Special Exhibit:

First F&M Proportional

(Click on any of the images on this page to see a larger version)

This is the first F&M proportional receiver to fly. This one-of-a-kind receiver was strictly for test and research purposes.

It was deliberately overbuilt in a “no expense spared” effort to produce an initial receiver most likely to work, and then worry about reducing size, weight and cost later. We estimate this receiver was flying in early to mid 1963, well before production models of F&M, Digicon, Digimite or other digital systems. In mid-1963 F&M announced that its proportional system would be available in late 1963 and that its receiver would have 3 decks (Nov 63, MAN: N/D 63 AM). However, the first advertisement for F&M’s proportional did not appear until June/July 1964 and by then the production receivers were down to 2 decks.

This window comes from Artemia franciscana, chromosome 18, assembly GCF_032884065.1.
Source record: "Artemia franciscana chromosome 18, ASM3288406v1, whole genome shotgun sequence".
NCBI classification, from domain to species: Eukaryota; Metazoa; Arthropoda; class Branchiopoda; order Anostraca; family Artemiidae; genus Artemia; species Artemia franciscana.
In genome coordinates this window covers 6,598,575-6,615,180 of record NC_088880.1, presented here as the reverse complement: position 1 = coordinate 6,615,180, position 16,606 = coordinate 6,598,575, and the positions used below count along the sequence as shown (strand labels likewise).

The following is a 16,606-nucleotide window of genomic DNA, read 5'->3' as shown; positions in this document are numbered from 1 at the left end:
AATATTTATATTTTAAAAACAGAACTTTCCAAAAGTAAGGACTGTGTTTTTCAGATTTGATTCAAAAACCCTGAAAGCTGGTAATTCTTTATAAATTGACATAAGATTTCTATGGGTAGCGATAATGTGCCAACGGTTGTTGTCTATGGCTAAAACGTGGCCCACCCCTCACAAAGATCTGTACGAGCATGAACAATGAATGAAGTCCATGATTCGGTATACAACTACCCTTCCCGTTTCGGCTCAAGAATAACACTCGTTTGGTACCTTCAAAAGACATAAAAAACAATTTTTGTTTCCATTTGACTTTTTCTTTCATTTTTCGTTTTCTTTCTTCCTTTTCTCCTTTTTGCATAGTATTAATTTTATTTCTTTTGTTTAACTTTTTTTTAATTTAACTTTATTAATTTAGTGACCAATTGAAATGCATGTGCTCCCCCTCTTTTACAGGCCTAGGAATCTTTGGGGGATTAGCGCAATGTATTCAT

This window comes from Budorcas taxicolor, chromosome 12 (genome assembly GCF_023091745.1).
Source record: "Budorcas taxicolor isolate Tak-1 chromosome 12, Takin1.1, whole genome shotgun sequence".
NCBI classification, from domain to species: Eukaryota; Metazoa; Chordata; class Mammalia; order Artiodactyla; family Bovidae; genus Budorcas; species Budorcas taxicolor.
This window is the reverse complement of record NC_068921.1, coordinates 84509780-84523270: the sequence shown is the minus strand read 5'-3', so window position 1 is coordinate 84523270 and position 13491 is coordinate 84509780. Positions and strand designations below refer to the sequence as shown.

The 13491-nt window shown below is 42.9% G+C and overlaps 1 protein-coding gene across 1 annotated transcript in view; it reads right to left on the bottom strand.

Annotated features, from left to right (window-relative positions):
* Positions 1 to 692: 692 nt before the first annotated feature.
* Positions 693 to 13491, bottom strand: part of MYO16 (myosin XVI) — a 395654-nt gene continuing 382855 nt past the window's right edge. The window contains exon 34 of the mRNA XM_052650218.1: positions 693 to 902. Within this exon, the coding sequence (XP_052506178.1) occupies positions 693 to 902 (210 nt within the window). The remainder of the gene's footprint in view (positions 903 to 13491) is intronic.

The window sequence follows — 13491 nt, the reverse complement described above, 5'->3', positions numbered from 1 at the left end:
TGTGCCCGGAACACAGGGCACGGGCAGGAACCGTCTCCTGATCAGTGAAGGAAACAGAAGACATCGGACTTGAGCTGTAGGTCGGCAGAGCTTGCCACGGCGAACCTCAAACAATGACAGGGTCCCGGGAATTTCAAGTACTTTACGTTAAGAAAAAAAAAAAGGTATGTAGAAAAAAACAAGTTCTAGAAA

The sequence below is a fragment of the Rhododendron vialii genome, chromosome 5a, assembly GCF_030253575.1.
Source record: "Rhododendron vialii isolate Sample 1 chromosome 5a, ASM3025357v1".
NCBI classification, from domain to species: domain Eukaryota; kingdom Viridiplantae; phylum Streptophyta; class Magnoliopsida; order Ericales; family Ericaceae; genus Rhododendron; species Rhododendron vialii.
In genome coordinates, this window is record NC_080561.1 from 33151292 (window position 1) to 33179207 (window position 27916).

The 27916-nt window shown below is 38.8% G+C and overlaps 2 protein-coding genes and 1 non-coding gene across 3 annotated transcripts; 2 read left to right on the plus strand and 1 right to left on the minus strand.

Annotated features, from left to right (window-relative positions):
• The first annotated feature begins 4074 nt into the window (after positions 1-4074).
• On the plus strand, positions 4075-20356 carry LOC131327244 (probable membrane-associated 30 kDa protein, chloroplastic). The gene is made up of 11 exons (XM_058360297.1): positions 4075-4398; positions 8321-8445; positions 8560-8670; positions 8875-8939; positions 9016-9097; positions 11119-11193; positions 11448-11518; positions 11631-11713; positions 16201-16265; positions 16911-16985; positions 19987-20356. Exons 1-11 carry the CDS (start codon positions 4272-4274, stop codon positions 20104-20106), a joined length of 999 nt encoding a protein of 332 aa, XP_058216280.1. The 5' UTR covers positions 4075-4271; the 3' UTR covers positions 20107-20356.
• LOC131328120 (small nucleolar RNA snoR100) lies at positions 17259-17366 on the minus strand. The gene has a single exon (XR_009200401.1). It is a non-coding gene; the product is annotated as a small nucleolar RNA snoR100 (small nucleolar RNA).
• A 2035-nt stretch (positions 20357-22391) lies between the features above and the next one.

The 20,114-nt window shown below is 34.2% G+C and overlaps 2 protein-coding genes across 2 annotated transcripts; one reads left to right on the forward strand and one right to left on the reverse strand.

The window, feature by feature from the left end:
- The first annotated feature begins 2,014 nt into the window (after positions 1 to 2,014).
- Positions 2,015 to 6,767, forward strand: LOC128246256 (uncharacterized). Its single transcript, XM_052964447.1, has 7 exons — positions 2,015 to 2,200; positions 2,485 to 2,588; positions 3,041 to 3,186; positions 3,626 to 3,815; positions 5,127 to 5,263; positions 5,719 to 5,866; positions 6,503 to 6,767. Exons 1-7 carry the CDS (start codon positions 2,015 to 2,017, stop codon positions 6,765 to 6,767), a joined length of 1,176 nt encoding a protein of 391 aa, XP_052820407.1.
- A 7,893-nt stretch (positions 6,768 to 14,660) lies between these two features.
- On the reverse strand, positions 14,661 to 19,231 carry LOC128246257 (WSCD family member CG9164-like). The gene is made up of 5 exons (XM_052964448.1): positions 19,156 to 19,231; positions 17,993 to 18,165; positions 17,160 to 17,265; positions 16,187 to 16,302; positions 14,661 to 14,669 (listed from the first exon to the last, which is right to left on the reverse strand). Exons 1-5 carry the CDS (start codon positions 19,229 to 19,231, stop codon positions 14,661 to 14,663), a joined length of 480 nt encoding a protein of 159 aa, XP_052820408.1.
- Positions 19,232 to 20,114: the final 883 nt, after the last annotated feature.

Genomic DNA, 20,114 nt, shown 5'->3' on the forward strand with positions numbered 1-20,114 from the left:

In addition to having three decks this receiver was substantially larger than production models. It measures 2 7/8 x 2 ¼ x 2 3/16 versus 3 x 2 x 1 5/8 on the first production models. It weighs 7.6 ounces (vs. 5.3) and is only 4 channels instead of 5.

To appreciate the differences, here is the research receiver next to a production model:

The particular production model shown above is also very special since it was part of the first production run. All of the earliest receivers shipped with open gimbal transmitters had no RF amplifier on the main board. Note the small board installed perpendicular to the upper deck. However, this receiver has a second feature which is seen only on those from the first production run. Each of the servo lead wire groups consists of 8 wires not 7 like those with later open gimbal transmitters and all Bonner stick transmitters. The eighth wire was for fail safe control. For a brief period models were made with a fail-safe option before this was completely dropped.